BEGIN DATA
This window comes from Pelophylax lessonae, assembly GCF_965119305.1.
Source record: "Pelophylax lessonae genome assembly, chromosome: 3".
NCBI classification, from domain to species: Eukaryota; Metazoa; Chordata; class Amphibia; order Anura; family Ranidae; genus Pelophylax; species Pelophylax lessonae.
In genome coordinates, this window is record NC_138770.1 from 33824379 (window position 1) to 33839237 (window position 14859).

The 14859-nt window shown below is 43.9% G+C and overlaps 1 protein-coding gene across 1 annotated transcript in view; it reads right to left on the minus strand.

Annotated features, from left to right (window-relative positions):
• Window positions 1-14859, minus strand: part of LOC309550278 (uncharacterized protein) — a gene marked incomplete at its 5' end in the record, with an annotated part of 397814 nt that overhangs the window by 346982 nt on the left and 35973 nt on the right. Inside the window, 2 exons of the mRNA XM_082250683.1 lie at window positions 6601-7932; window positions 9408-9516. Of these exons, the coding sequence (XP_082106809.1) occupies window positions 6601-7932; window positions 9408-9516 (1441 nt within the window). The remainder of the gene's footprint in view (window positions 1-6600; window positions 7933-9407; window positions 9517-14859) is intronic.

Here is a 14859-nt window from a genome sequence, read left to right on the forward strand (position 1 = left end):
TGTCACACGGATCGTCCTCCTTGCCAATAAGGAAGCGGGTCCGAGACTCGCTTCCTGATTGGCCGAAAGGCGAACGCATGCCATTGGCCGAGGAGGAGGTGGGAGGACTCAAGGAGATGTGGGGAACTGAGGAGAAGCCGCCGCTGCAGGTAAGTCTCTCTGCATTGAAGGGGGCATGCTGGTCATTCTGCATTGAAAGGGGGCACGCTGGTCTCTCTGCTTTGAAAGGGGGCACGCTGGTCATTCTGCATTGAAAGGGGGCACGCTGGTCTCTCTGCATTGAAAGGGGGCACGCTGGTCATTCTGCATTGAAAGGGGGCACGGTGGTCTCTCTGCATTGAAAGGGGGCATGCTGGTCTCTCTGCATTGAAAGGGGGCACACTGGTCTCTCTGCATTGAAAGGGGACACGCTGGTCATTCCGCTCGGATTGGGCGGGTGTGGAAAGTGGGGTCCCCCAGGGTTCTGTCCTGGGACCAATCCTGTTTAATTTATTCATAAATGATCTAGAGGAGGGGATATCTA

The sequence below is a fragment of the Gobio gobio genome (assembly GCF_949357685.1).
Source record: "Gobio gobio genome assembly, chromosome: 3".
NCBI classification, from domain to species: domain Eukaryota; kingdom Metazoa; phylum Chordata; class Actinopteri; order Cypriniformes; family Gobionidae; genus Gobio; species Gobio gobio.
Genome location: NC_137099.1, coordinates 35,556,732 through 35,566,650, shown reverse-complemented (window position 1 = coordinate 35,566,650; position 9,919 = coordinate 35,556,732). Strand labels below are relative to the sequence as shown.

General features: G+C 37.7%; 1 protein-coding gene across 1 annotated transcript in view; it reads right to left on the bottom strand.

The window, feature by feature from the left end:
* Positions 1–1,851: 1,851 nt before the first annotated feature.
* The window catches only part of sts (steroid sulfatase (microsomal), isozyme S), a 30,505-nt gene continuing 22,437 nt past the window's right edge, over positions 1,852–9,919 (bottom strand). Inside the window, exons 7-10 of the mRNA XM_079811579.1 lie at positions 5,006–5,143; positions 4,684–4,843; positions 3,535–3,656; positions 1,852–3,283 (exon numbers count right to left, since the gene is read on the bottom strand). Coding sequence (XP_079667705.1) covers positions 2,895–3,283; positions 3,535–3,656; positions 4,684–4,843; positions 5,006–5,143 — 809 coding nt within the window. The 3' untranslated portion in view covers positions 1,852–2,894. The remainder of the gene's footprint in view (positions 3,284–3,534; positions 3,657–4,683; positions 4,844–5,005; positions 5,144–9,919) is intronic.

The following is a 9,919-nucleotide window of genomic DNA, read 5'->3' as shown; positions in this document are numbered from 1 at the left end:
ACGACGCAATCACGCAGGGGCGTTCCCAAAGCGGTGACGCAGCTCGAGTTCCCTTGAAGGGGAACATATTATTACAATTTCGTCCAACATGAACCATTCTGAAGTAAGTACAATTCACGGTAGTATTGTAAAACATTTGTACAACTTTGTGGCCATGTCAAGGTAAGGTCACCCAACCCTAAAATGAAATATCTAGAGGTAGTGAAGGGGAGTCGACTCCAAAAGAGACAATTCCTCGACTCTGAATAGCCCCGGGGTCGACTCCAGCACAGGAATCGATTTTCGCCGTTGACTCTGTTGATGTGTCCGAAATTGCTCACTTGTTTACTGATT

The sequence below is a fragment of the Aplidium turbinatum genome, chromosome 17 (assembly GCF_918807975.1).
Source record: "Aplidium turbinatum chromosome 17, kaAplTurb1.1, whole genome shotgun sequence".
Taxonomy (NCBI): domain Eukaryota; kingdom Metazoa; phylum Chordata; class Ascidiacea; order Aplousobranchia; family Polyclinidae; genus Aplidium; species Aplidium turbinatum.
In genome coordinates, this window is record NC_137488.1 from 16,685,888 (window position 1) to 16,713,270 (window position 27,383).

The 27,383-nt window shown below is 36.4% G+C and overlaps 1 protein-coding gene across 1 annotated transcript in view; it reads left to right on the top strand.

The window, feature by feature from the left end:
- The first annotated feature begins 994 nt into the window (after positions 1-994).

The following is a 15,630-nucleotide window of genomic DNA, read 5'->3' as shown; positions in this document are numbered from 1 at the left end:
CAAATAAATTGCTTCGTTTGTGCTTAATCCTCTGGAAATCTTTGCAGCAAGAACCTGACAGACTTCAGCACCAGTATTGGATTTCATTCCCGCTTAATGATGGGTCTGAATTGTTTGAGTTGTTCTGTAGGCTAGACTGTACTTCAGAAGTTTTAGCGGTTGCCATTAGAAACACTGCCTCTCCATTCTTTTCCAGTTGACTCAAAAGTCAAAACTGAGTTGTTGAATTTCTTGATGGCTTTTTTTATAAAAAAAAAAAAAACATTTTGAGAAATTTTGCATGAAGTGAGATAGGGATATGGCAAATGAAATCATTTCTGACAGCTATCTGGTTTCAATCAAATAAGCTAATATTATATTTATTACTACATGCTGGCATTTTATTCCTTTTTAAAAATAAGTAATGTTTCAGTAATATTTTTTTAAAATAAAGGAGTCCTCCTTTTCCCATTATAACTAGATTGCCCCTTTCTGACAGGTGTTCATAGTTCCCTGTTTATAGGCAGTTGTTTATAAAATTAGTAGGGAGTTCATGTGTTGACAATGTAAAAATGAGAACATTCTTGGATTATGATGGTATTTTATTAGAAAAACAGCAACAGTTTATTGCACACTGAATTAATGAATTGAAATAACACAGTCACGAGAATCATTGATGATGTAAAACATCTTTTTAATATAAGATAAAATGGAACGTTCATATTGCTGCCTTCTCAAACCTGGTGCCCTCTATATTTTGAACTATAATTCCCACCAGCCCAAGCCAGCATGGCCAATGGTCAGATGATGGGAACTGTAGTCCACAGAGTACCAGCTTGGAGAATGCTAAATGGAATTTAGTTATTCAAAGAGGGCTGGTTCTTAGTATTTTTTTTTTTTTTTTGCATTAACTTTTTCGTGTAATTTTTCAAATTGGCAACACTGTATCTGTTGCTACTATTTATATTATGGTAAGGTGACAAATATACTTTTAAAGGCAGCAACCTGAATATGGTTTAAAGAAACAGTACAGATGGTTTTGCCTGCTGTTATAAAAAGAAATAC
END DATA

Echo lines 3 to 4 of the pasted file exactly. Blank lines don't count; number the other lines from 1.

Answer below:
NCBI classification, from domain to species: Eukaryota; Metazoa; Chordata; class Amphibia; order Anura; family Ranidae; genus Pelophylax; species Pelophylax lessonae.
In genome coordinates, this window is record NC_138770.1 from 33824379 (window position 1) to 33839237 (window position 14859).